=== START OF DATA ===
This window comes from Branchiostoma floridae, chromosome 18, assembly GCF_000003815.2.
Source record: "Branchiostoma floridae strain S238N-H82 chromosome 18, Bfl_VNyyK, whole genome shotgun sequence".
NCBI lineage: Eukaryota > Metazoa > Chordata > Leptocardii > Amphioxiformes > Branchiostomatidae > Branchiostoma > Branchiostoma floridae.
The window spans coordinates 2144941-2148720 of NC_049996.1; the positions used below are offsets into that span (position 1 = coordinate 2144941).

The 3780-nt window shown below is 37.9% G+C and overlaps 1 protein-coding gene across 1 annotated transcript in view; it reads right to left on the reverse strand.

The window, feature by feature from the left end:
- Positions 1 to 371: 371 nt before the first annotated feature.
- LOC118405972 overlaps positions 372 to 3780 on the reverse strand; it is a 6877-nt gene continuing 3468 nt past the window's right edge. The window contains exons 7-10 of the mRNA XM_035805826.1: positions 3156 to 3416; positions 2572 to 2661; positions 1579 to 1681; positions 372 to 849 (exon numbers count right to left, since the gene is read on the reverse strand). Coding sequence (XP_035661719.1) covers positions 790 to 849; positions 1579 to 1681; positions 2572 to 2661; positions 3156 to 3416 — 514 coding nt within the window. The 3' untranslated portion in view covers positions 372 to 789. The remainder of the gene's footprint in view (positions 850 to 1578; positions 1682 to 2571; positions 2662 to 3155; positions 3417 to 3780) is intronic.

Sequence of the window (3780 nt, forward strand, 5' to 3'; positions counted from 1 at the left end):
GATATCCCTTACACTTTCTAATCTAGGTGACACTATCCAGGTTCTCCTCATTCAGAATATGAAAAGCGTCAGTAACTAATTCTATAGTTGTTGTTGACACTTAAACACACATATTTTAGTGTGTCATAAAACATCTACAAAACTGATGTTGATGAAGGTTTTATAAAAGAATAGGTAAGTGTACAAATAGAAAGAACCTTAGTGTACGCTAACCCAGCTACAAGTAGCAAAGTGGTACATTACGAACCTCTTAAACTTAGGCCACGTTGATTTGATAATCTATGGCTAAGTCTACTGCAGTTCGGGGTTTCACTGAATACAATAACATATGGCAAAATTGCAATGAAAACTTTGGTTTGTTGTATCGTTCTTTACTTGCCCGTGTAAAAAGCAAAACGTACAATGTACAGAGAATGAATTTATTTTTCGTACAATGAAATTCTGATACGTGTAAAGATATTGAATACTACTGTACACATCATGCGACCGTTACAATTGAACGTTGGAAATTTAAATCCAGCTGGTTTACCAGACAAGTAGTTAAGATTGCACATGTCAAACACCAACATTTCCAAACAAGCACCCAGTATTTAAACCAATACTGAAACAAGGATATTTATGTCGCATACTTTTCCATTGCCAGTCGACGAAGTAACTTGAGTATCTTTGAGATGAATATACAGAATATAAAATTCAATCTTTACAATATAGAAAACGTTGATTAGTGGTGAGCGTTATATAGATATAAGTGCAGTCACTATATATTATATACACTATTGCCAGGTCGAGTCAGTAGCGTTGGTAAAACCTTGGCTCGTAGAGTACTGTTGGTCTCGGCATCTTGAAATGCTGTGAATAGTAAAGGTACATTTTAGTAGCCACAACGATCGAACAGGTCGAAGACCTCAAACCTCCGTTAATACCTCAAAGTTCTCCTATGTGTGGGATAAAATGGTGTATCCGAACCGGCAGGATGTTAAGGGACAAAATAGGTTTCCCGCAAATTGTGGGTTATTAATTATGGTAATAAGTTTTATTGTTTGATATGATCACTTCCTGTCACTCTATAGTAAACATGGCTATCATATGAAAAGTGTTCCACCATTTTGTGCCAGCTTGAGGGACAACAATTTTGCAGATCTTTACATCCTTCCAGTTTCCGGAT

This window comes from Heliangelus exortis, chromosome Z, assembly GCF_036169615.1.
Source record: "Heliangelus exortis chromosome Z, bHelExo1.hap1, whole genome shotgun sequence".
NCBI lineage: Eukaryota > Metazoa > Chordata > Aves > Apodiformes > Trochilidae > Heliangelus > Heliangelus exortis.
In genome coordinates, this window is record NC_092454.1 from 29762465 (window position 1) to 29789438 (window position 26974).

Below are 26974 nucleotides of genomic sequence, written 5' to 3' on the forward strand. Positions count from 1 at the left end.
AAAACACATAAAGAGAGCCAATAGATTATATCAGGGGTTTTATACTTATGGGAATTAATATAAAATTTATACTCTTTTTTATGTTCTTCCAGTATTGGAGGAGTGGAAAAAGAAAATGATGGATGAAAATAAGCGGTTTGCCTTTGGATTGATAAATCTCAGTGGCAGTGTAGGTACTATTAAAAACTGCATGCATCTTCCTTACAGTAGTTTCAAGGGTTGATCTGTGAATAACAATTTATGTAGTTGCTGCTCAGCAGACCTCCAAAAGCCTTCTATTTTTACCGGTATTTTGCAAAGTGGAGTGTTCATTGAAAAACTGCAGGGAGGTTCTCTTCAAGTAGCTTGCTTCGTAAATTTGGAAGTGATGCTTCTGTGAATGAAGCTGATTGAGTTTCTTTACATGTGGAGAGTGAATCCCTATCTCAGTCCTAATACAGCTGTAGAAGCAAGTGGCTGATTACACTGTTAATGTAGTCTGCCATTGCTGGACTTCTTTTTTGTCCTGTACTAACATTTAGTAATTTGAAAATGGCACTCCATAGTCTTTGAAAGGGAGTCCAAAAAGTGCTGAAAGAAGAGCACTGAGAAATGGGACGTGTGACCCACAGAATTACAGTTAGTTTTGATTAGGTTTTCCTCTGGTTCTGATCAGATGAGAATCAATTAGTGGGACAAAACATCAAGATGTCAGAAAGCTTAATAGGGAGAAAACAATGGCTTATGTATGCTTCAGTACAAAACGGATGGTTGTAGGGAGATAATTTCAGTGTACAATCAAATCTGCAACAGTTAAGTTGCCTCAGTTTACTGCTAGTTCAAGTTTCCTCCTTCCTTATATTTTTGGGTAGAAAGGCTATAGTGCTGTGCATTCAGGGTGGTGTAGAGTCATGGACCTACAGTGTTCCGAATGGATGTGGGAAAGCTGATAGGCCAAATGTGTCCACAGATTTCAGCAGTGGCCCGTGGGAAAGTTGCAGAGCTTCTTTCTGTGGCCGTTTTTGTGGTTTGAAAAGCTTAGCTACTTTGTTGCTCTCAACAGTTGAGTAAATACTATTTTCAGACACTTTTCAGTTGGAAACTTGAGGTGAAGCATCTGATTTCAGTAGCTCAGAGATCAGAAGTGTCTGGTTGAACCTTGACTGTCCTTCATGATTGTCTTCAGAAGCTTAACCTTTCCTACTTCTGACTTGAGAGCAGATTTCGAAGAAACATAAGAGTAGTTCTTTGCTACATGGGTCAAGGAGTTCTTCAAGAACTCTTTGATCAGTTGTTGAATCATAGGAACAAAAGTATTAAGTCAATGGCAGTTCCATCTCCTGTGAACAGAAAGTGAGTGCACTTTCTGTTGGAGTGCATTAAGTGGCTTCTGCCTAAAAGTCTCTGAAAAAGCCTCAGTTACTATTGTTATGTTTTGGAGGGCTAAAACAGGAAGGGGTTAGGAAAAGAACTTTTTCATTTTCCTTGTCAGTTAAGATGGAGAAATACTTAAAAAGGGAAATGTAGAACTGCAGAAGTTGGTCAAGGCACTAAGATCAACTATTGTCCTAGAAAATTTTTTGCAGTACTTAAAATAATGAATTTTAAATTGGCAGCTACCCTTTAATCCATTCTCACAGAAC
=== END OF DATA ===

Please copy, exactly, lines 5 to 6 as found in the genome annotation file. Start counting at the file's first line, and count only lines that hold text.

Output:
The 3780-nt window shown below is 37.9% G+C and overlaps 1 protein-coding gene across 1 annotated transcript in view; it reads right to left on the reverse strand.

The window, feature by feature from the left end: